If there’s any good to come out of US president Donald Trump’s reported description of many African countries as “shitholes”, it will be to focus a little more attention on nations that often get none.

Whether or not these countries deserve to be called shitholes, most are hardly paradises. The past 40 years have seen many development stories, from China to India to Chile. Almost none of those stories have happened in Africa.

If you want a summary of Africa’s failures, take a look at the latest World Happiness Report, released earlier this month. It tries to assess objectively, through a mix of official national statistics and polling data, where people are happiest on average. The picture is, well, kind of shitty.

Measuring happiness

Economists and other policy experts differ over how to measure happiness, especially national happiness, and over what the data means. There’s an argument that traditional material ‘progress’ fails to bring happiness – call it the ‘poor but happy’ story. Some measures of subjective wellbeing, as the report notes, have painted quite poor African countries like Nigeria and Ghana as pretty satisfied places.

The UN assessment suggests the opposite – that conventional ‘human development’ is what reliably brings happiness. Countries where people can pursue their educational and work interests, conduct business and not have to worry about starvation or disease are generally cheerier places to live in. North America, Australasia and Scandinavia are the world’s happiest places of all. (Norway tops the world rankings, Australia is equal ninth, and the US is 19th.)

The happiness map

Happiest countries in green, unhappiest countries in red

Happiness map
Source: Helliwell, Huang and Wang, The geography of world happiness, 2015, page 20

In contrast, work for the UN puts four out of five African countries below the mid-point of the happiness ladder. There are other deeply unhappy nations, Afghanistan, Syria, Georgia, Burma and Laos high among them. And Africa is not one place; it is a huge, diverse continent of 1.22 billion people, and it includes places like Algeria that are doing pretty well.

But on the map of happiness, Africa stands out. A huge number of its nations rank near the bottom of the happiness ladder, among them the Central African Republic, Burundi, Tanzania, Rwanda, Togo, Guinea, Liberia, South Sudan and Madagascar. These are the African nations in dark red on the map above.

Why is Africa in such a state?

What matters for happiness

Three-quarters of the differences among countries, and also among regions, are accounted for by differences in six key variables, each of which digs into a different aspect of life.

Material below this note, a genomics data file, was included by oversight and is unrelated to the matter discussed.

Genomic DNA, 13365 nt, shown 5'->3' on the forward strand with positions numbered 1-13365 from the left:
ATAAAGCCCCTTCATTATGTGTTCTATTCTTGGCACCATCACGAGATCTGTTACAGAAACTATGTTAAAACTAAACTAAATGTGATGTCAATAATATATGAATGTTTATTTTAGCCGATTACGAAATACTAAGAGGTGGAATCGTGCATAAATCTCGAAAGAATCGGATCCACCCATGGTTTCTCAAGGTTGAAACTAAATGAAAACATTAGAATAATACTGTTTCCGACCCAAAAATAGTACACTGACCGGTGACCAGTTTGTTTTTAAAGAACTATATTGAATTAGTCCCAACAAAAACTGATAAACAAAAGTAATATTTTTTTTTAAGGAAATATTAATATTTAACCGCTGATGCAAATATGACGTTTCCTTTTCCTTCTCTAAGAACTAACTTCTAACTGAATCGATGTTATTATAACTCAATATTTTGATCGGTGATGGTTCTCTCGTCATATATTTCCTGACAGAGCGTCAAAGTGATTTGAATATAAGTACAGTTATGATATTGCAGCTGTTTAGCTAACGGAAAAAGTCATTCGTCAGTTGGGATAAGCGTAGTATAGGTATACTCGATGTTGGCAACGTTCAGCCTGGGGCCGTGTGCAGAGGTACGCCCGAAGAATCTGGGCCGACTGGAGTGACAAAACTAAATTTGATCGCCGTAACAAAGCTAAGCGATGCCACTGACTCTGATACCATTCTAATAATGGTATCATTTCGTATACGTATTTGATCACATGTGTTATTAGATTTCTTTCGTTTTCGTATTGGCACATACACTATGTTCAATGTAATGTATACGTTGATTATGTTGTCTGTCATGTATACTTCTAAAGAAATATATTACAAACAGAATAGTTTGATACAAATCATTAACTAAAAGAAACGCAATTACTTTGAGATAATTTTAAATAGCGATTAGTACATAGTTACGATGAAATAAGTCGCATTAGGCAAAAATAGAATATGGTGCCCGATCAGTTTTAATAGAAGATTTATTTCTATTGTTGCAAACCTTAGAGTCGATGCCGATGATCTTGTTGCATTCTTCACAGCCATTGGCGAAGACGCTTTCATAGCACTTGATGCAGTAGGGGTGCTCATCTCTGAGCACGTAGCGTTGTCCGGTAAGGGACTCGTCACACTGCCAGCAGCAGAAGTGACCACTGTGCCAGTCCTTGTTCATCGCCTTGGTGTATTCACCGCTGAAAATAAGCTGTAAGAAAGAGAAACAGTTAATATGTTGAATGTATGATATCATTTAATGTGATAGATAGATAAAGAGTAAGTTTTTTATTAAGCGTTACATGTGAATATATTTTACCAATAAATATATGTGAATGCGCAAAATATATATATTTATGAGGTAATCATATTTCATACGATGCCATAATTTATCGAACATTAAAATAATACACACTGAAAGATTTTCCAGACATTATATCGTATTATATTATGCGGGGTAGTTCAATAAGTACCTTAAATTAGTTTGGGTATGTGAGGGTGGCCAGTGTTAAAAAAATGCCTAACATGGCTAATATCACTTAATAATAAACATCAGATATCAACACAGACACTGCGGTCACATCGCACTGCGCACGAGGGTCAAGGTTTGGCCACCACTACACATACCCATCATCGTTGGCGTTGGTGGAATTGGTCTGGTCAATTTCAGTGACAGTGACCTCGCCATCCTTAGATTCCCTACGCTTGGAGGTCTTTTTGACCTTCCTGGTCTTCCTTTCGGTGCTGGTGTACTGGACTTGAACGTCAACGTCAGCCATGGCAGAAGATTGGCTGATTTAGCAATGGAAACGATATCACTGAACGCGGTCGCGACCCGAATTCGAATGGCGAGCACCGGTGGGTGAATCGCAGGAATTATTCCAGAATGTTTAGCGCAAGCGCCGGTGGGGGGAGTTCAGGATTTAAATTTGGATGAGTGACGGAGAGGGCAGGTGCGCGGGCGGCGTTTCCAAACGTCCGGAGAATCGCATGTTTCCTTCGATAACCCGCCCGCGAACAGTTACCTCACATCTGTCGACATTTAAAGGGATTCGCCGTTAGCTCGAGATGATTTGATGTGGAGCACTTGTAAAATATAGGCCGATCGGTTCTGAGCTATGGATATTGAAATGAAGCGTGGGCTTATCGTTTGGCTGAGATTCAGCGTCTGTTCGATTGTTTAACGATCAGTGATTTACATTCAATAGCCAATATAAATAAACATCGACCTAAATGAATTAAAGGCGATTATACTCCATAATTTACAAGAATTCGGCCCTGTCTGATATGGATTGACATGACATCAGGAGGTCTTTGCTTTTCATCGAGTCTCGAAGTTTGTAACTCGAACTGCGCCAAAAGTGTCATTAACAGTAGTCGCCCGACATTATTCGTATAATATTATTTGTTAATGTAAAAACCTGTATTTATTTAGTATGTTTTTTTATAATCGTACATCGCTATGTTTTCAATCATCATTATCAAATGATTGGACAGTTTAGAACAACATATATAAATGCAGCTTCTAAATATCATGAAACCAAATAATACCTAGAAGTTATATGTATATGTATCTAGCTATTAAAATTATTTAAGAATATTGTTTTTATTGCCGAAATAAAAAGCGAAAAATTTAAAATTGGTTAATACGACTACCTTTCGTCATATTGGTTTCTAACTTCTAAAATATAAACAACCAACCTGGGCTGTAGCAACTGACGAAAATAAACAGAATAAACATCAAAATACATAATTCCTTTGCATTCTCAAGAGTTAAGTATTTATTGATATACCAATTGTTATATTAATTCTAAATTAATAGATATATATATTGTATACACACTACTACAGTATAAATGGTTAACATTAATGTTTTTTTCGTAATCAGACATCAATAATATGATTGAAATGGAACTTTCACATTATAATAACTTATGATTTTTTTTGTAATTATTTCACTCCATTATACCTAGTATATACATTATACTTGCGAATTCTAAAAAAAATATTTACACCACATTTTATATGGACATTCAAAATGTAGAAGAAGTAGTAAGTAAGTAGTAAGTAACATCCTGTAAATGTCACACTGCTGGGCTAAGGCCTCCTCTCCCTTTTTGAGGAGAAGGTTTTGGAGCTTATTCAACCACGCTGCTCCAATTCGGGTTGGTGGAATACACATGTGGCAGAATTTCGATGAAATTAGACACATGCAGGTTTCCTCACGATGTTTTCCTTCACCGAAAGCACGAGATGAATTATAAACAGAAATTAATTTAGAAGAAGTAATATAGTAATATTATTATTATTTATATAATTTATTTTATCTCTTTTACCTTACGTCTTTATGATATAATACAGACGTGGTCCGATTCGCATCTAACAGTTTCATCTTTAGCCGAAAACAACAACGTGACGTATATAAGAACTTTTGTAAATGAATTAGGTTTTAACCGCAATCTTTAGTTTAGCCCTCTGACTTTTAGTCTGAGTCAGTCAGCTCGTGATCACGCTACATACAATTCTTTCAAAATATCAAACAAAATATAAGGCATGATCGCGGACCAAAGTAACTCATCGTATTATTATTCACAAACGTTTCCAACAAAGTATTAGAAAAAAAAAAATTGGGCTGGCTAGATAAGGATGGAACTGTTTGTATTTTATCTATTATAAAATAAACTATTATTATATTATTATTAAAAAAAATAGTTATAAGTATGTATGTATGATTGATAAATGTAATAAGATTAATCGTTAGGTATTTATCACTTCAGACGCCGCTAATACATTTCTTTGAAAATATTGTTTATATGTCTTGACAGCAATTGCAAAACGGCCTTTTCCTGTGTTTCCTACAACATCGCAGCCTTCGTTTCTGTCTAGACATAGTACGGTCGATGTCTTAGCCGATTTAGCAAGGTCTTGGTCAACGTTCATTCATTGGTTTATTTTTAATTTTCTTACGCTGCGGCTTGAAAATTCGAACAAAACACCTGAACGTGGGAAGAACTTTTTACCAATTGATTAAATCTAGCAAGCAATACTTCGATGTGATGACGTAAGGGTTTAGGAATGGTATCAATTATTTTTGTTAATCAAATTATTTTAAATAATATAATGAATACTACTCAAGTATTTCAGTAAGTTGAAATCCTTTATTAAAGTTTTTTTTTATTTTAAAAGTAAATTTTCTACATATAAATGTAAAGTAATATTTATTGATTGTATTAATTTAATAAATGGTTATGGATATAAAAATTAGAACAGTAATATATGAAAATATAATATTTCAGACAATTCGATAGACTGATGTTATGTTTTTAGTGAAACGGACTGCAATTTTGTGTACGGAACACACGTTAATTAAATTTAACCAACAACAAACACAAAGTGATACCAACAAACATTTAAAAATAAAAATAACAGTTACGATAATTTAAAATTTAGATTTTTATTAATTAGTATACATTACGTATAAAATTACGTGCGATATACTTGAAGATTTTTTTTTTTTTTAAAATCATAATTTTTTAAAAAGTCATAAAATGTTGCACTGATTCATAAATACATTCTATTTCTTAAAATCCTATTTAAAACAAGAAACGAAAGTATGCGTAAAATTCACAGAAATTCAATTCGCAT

These six factors are:

  • GDP per capita;
  • healthy years of life expectancy;
  • social support (as measured by having someone to count on in times of trouble);
  • trust (as measured by a perceived absence of corruption in government and business);
  • perceived freedom to make life decisions; and
  • generosity (as measured by recent donations).

The top ten countries [!including!] rank highly on all six of these factors.

The third liberation and beyond

The UN report argues that Africa has gone through two separate liberations in the past 70 years. The first was the liberation from European colonial powers that happened in the 1950s and 1960s. The second was the liberation of many African countries from authoritarian rule and the return of (rather fragile) democracies.

The third, says the report, should be a revival of good governance – effective governments, with low levels of corruption, which citizens find worth trusting and that can help build basic infrastructure (for water, sewage and electricity) and reduce poverty.

But good government cannot be the whole story. Even Botswana, an island of clean and prudent government in a sea of administrative corruption, its economy buttressed by diamond mining, ranks low on the happiness index.

Among the other sources of African misery are youth unemployment, a legacy of high fertility rates up to the 1980s; AIDS, which ravaged many nations in the early 2000s; and drought, possibly already accentuated by climate change, which has put pressure on agriculture and the natural environment.

Waiting for a better future

“People in many African countries are still waiting for changes to improve their lives and to make them happy,” concludes the World Happiness Report. Many of the best and brightest are emigrating; Nigerian emigrants to the US, for instance, are actually some of the best-educated on the planet.

But the report notes that the people of many African nations remain exceptionally optimistic. They believe things will get better. At some point in the coming decades, they will surely find a way to make it happen.